Society had changed dramatically in the late 1960s and early 1970s. The Girl Scouts had not. Girls needed info on thorny topics like sex and drugs, and preparation for careers. Membership fell off a cliff. The national CEO position went vacant for nearly an entire year. In 1976, Frances was invited to interview for the position. She declined. 

Previous CEOs had staggering leadership credentials. One had been founding director of the U.S. Coast Guard Women’s Reserve. Another had a PhD from MIT and worked with wartime technology. Frances was one of 335 local council leaders. But John told her that if she wanted to say “no,” he would drive her to New York City so she could do it in person. 

With nothing to lose, she plainly told the committee everything that needed to change. They needed more math and science. They needed to lose the one hallowed handbook and get material that appealed to different demographics. They needed to dismantle the hierarchical leadership structure in favor of her “circular management,” where staff members are like beads on concentric circles, with many contacts at adjacent levels through whom they could get and give feedback. And when girls of all backgrounds looked at Girl Scouts, they needed to see themselves. 

Frances arrived in Manhattan on July 4, 1976, as CEO of a 3 million member organization. Out went the lone handbook in favor of multiple handbooks targeted at different ages. She commissioned research on effective messaging that led to poetic marketing. A poster that targeted Native American girls read: “Your names are on the rivers.” 

Diversity was great, Frances was told, but it was too much too soon. Fix the organizational problems first, then worry about diversity. But she decided that diversity was the organizational problem, so she kept going. Ultimately, she tripled minority membership. She also added 130,000 new volunteers — people she paid in a sense of mission — and grew the cookie business to $300 million a year. She added badges for math and science. One had binary code, for girls learning about computers.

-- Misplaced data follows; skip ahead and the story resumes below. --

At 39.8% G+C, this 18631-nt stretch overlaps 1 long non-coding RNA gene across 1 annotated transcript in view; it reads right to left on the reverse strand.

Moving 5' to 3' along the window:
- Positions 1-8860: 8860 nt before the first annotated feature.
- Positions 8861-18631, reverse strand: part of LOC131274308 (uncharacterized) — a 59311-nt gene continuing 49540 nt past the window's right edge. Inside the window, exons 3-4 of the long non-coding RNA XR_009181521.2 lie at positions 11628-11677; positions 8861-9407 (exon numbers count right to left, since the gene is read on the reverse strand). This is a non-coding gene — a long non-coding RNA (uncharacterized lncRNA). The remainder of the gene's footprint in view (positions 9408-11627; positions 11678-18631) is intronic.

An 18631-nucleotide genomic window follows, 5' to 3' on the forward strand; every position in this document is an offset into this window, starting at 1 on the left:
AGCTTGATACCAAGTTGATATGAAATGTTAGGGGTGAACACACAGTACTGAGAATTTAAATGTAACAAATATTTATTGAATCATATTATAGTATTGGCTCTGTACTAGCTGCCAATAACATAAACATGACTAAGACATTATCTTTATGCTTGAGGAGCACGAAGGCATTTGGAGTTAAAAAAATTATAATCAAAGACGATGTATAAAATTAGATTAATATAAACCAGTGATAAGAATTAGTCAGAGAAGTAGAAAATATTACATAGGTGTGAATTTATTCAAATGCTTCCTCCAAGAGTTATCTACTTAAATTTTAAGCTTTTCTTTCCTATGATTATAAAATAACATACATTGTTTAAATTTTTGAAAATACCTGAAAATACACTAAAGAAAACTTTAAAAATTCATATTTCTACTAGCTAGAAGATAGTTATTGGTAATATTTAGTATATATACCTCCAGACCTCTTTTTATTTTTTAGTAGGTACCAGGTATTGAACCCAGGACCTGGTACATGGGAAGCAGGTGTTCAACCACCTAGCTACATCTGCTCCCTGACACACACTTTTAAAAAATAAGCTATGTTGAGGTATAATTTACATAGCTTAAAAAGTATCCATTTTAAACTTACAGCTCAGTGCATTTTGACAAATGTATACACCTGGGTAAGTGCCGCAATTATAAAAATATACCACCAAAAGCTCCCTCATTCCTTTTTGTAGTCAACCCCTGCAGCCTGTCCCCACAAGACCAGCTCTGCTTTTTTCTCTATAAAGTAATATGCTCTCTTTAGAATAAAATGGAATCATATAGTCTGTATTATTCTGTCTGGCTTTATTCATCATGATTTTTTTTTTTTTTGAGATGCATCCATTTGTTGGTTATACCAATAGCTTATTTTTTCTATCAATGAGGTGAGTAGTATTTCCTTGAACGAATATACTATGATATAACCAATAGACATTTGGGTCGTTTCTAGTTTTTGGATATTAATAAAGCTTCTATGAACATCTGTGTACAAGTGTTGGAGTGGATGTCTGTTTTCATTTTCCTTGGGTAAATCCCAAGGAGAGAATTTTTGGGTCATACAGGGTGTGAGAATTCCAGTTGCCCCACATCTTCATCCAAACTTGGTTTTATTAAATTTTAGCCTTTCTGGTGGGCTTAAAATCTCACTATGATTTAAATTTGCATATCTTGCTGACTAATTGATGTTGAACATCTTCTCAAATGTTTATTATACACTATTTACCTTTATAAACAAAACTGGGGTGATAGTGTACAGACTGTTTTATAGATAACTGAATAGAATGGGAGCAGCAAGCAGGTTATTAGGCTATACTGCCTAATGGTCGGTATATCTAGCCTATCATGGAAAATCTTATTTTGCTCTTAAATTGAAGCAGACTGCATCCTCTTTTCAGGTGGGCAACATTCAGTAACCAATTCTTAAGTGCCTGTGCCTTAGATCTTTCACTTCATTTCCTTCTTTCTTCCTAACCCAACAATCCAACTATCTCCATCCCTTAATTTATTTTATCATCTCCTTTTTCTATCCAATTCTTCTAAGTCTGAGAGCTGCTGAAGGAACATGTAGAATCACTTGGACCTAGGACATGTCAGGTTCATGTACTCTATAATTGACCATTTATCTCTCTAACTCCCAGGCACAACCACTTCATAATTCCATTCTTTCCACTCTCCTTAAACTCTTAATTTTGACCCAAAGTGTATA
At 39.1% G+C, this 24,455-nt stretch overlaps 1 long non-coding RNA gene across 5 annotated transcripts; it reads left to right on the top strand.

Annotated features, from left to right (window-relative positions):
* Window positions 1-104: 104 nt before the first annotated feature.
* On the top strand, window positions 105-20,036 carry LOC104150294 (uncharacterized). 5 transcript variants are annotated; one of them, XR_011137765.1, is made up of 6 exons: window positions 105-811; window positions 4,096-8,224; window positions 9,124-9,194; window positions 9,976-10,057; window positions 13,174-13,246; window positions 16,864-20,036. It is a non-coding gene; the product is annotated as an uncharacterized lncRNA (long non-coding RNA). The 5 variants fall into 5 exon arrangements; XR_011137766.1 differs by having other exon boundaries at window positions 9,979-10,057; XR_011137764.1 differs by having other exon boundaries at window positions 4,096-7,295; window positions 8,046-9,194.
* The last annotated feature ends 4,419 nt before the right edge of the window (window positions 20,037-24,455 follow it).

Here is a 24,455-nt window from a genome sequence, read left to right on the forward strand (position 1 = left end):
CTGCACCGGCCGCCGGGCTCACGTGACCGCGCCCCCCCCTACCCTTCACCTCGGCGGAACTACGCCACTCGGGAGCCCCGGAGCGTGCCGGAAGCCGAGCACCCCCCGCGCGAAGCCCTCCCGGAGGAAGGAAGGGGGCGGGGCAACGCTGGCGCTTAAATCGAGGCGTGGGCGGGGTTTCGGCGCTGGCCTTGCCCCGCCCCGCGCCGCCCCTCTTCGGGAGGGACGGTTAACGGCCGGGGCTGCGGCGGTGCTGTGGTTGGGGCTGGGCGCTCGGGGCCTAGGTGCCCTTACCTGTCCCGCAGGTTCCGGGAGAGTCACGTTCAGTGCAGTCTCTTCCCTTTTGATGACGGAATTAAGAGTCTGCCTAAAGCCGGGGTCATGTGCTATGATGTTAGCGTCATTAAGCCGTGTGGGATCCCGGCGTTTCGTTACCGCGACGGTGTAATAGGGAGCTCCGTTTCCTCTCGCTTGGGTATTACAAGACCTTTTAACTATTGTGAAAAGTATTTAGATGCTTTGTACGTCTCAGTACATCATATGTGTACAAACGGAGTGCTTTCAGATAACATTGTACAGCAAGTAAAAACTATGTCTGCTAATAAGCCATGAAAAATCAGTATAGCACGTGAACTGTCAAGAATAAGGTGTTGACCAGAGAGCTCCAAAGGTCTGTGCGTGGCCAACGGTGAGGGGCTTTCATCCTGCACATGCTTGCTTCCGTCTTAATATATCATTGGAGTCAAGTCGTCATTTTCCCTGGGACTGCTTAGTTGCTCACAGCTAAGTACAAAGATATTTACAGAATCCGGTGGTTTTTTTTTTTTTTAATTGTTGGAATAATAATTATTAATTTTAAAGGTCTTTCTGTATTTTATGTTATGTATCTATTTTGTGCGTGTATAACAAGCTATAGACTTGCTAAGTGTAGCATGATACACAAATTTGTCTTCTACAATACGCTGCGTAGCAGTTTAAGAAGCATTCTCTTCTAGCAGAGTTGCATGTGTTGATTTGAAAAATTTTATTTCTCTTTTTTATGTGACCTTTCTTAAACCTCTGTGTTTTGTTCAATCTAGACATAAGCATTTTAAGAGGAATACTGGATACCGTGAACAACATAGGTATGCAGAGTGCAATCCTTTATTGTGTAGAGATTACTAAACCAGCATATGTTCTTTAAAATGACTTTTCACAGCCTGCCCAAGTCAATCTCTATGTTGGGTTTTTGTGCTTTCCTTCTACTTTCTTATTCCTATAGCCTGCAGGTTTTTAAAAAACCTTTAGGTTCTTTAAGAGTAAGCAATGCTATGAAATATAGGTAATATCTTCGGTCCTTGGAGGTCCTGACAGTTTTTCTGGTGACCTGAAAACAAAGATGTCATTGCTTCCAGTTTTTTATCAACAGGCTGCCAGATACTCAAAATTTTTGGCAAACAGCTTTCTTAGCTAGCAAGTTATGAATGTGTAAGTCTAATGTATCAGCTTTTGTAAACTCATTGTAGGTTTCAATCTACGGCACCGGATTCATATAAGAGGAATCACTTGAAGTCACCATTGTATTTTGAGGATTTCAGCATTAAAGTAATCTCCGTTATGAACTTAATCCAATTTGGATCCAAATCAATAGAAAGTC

Frances made tough decisions, like selling campgrounds that volunteers and staff loved from their childhoods but that were no longer getting enough use. Ultimately, she remained CEO for 13 years. Revered management expert Peter Drucker called her the best CEO in the country. When the head of General Motors retired a few months after her, Business Week asked Drucker who should take over. “I would pick Frances,” he told them. 

Frances’s leadership story didn’t end there. She had been retired for all of a day when the chairman of Mutual of America offered her an office to do whatever she wanted with. An odd proposition, but by that point she realized none of her contributions grew out of long-term plans, but rather from doing what’s needed at the time. So she took it, and started a leadership institute, where she continued working through the age of 107. She also taught at the United States Military Academy at West Point. 

Frances never did graduate from college, but the second time I visited her at her office, I counted 23 honorary doctorates. Not to mention a Presidential Medal of Freedom, the highest civilian award in the U.S. (When President Bill Clinton conferred it, he jokingly asked Frances to “come forward,” rather than “up,” because she didn’t like hierarchical language.) 

But for all the honors and awards, it was just being around Frances that left the biggest impression on me. One day, she invited me to lunch at a cafeteria, and someone in front of us was rude to the cashier. When it was Frances’s turn to talk to the cashier, she said something to the effect of: “It’s so busy here at lunch hour! You’re doing a fantastic job. You must be great at handling pressure. I’m not sure everyone could do that. We’re lucky to have you here. Thank you.” 

I’m pretty sure everyone behind us in line was suddenly extremely polite to the cashier. Being around Frances, I just couldn’t help but be a better person, and compliment people more. It feels to me like that kind of leader doesn’t get enough attention these days. Frances wasn’t a big self-promoter, which is one reason I feel obliged to keep promoting her and her brand of leadership. So thank you for joining me in 2022, and I want to give Frances the last Range Widely words of the year:

“Leadership is a matter of how to be, not how to do.” 

Frances Hesselbein (1915-2022)